2) a company: Now what kind of company would have access to your property? Utility companies. The gas company, the electric company, the telephone company, the cable company – we like these guys, I mean most of us do, well I do! I like my electricity and my heat, especially in February! So, they don’t own the property, but they have rights to use it. Yes, this is correct. How does this affect you? Let’s say you have underground power in your neighborhood, the electric company needs to make some improvements and add some technology. This means that they can come in and dig in your yard to make those improvements. They actually don’t even have to ask because they have the right due to this easement. They always do though, they tell you when they will be there, and what they will be doing. So, what if you have a nice cherry tree that you planted in that easement. Well, they can rip it out – yup, they must be able to get to their lines. Don’t plant in easements, that’s just the best policy. Fences – yep, you can put a fence right across a utility easement but know that the utility company has the right to remove it AND THEY DON’T HAVE TO PUT IT BACK! So just know that when you are building fences, planting trees, and making garden beds. Utility easements can also go under your driveway. This means that if they have to make repairs, they have the right to rip up your driveway – yes, even if it’s paved. Do they have to put it back, nope they don’t, they usually will, but they don’t have to.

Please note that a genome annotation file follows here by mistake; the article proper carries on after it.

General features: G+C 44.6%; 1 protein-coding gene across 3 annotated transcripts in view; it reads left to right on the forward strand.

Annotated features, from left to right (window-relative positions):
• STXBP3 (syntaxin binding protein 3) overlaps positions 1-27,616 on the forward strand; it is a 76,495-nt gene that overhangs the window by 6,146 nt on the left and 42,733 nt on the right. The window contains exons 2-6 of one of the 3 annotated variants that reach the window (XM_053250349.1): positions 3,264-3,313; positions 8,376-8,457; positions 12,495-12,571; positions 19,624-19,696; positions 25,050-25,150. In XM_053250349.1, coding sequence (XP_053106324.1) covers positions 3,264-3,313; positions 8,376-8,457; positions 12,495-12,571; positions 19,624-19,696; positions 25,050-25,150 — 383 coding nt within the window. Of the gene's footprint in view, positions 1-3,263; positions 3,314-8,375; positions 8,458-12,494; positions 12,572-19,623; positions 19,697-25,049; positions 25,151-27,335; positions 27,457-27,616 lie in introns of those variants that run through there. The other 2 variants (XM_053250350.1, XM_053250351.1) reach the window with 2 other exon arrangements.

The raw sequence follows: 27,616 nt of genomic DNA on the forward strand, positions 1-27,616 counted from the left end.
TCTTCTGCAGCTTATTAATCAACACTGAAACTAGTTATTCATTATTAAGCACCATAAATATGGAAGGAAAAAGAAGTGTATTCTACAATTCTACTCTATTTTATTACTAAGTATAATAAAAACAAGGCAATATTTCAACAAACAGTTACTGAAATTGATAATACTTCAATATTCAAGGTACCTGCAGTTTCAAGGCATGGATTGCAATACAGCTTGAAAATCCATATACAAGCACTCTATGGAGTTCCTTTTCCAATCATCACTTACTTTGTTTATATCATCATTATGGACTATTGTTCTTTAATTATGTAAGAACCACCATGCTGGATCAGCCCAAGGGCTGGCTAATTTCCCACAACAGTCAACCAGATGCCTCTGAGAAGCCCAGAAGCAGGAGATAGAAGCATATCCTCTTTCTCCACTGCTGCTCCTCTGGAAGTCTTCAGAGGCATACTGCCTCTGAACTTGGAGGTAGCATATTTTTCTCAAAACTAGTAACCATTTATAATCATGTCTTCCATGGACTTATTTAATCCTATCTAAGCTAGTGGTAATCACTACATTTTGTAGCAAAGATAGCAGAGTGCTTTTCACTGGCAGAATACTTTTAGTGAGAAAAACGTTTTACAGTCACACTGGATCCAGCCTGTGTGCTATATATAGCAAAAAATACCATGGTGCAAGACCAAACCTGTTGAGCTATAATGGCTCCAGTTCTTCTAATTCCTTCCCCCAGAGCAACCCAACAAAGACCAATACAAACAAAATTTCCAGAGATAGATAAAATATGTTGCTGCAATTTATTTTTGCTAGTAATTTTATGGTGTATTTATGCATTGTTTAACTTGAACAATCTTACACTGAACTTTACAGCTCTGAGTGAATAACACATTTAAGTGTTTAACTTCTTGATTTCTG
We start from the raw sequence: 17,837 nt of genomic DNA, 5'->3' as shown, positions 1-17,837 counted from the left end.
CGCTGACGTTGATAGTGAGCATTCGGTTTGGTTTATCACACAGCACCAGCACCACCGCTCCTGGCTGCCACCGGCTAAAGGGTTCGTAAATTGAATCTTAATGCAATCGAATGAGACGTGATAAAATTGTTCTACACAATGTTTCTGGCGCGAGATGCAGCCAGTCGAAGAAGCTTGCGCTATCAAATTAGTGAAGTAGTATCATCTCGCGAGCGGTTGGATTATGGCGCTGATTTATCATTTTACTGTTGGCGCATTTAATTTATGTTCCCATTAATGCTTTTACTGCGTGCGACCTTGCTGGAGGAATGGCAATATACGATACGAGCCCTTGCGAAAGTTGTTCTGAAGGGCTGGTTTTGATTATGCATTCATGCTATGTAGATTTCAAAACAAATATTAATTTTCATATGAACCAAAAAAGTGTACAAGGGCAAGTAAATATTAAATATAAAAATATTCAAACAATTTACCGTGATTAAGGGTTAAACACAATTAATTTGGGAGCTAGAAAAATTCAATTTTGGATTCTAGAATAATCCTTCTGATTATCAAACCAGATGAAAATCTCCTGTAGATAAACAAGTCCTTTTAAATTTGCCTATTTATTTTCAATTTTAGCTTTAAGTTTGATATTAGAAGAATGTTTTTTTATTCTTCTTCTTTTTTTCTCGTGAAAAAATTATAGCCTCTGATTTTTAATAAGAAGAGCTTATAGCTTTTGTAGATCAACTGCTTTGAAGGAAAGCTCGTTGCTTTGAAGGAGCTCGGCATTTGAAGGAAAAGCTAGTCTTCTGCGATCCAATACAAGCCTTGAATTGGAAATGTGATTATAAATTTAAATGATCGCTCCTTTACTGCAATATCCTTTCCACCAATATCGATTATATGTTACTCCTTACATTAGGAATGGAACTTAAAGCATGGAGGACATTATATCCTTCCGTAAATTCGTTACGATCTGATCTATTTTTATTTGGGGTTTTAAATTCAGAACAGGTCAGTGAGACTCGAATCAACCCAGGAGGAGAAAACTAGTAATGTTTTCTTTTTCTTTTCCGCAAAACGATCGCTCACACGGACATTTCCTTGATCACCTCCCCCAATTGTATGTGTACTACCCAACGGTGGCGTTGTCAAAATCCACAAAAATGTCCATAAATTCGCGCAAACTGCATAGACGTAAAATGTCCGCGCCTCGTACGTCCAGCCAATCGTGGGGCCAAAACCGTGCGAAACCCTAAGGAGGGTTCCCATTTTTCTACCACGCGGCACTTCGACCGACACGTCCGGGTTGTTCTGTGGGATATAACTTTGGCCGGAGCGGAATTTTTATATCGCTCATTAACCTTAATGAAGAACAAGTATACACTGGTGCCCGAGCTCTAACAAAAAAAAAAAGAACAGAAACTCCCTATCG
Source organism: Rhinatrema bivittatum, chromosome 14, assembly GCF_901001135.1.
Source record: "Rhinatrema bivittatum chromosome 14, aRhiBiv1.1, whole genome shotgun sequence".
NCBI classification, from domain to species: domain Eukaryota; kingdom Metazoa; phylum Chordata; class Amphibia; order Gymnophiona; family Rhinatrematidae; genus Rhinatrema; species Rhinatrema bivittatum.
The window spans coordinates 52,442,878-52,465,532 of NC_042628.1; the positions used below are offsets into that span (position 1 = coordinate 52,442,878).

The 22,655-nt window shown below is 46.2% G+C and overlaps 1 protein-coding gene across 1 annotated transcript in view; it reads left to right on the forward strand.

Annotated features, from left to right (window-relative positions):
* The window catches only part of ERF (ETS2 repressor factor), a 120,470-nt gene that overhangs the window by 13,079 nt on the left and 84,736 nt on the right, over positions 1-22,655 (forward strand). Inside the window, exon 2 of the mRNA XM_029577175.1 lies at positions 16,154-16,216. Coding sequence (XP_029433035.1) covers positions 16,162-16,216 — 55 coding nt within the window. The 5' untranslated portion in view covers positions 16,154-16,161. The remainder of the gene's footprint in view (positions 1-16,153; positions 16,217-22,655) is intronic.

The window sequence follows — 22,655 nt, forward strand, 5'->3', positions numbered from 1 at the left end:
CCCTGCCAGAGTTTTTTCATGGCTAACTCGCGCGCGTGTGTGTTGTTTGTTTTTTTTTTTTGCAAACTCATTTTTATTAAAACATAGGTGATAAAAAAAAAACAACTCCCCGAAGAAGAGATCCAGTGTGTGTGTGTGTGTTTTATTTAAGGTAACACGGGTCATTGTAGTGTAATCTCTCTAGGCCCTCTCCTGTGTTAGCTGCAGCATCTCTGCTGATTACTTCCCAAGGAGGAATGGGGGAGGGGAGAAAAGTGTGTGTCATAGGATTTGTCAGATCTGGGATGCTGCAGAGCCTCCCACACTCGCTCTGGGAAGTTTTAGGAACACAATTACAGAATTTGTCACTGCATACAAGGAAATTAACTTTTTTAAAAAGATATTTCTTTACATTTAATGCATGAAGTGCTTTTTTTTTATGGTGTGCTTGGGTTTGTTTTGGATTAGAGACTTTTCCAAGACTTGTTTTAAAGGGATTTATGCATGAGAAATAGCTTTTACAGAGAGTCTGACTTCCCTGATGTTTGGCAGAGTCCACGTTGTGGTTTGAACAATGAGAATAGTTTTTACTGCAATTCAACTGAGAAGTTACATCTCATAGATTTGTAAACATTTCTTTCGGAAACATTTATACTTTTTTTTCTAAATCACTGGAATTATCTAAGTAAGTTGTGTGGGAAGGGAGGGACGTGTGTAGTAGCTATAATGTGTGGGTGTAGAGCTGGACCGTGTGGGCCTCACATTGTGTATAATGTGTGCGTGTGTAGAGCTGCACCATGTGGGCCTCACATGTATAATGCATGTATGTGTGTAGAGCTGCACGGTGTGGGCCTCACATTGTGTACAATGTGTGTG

3) The government. “Really? The government can have access to my property?” Yup they can in specific forms. Usually what this means is that your local city or borough can have access to certain parts in the form of “future easements” too. So, let’s say that you and your neighbor of course share a property line. But there is an easement that says “public access” easement. This means that the general public can walk, ride bikes, horses, four wheelers, snowmachines etc. on your property line. There are also future road easements. Let’s pretend again. You and your neighbor live at the end of the street, a dead end. You also share a property line. On the as built survey, or plat or title report, there is a 30’ easement on each side of that property line for a future road. This means that the city or borough or even the state, has given itself the right to expand this road between your two properties. If they were to use this easement, it would cut off 30’ of your useful property. Does this happen very often? No, and those easements were probably put in 50 years ago – but it’s pretty much an act of congress to get them removed.
So, a quick recap: Easements are necessary if you want utilities to your property. If you have questions about easements on your property, call the title company and ask to speak with a title officer, not an escrow officer, but a title officer. They can help guide you and they will also let you know if you need to speak with a real estate attorney or not. Remember, as always, if you have questions, please give me a call and we can talk thru it together and I can at least give you some resources as to who to talk to.
Remember, Call me if you need help buying or selling, it’s a pretty good time to sell right now, really it is, I’m not just saying that!